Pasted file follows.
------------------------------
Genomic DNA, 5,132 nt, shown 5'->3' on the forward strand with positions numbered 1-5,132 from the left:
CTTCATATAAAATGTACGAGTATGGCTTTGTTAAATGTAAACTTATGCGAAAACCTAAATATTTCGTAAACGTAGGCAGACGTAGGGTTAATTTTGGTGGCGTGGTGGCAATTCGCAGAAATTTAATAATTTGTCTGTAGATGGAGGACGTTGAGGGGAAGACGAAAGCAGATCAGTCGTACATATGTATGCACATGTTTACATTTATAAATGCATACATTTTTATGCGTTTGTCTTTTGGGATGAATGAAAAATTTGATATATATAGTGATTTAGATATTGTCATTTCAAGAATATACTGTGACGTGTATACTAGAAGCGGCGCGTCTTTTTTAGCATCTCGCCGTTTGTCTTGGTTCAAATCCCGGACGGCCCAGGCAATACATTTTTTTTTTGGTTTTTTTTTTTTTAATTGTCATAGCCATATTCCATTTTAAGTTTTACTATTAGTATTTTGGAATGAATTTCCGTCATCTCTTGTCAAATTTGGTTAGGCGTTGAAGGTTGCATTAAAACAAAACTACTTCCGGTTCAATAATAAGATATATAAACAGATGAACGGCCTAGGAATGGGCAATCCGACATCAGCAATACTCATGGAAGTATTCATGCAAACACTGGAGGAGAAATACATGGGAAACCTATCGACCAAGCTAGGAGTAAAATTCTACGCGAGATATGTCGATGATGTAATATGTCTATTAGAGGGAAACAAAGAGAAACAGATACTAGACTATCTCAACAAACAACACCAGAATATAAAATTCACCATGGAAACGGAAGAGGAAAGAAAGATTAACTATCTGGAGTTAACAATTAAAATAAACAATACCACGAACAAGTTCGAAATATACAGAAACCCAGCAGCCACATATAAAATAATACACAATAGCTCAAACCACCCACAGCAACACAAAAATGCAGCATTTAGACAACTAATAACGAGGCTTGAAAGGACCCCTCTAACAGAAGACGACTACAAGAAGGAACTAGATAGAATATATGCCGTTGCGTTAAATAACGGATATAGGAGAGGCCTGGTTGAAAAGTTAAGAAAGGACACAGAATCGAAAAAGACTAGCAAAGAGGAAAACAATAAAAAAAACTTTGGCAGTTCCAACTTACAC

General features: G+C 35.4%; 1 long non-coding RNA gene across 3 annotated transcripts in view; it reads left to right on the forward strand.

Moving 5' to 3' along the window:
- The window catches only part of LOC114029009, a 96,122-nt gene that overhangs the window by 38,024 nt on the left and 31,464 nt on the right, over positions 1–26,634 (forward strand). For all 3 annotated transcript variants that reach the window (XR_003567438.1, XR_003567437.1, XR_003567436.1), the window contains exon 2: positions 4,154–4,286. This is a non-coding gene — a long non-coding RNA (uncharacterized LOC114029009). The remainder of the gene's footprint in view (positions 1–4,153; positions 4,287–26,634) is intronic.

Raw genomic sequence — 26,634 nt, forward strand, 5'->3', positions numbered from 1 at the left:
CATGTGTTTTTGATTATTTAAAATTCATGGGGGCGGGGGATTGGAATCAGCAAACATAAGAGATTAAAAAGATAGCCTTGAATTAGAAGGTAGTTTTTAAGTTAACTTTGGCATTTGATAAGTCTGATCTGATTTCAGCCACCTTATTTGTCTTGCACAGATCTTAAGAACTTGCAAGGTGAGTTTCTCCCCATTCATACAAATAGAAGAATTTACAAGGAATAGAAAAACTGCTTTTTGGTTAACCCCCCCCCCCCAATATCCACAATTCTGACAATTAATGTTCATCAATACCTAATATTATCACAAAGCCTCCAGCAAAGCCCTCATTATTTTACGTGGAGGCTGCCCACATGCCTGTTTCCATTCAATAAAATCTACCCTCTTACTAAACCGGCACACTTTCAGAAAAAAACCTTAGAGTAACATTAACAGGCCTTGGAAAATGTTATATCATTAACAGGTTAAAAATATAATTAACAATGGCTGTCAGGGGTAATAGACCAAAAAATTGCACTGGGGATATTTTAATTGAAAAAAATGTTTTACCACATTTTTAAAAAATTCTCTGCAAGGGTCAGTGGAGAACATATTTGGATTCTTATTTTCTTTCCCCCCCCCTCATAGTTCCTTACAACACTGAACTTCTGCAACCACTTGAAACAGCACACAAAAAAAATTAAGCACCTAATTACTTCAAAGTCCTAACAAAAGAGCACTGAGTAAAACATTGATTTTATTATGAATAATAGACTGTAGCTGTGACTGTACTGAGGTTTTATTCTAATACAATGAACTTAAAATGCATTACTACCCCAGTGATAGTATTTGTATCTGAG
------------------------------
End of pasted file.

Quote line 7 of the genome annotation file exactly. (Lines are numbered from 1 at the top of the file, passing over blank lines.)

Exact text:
CATGTGTTTTTGATTATTTAAAATTCATGGGGGCGGGGGATTGGAATCAGCAAACATAAGAGATTAAAAAGATAGCCTTGAATTAGAAGGTAGTTTTTAAGTTAACTTTGGCATTTGATAAGTCTGATCTGATTTCAGCCACCTTATTTGTCTTGCACAGATCTTAAGAACTTGCAAGGTGAGTTTCTCCCCATTCATACAAATAGAAGAATTTACAAGGAATAGAAAAACTGCTTTTTGGTTAACCCCCCCCCCCCAATATCCACAATTCTGACAATTAATGTTCATCAATACCTAATATTATCACAAAGCCTCCAGCAAAGCCCTCATTATTTTACGTGGAGGCTGCCCACATGCCTGTTTCCATTCAATAAAATCTACCCTCTTACTAAACCGGCACACTTTCAGAAAAAAACCTTAGAGTAACATTAACAGGCCTTGGAAAATGTTATATCATTAACAGGTTAAAAATATAATTAACAATGGCTGTCAGGGGTAATAGACCAAAAAATTGCACTGGGGATATTTTAATTGAAAAAAATGTTTTACCACATTTTTAAAAAATTCTCTGCAAGGGTCAGTGGAGAACATATTTGGATTCTTATTTTCTTTCCCCCCCCCTCATAGTTCCTTACAACACTGAACTTCTGCAACCACTTGAAACAGCACACAAAAAAAATTAAGCACCTAATTACTTCAAAGTCCTAACAAAAGAGCACTGAGTAAAACATTGATTTTATTATGAATAATAGACTGTAGCTGTGACTGTACTGAGGTTTTATTCTAATACAATGAACTTAAAATGCATTACTACCCCAGTGATAGTATTTGTATCTGAG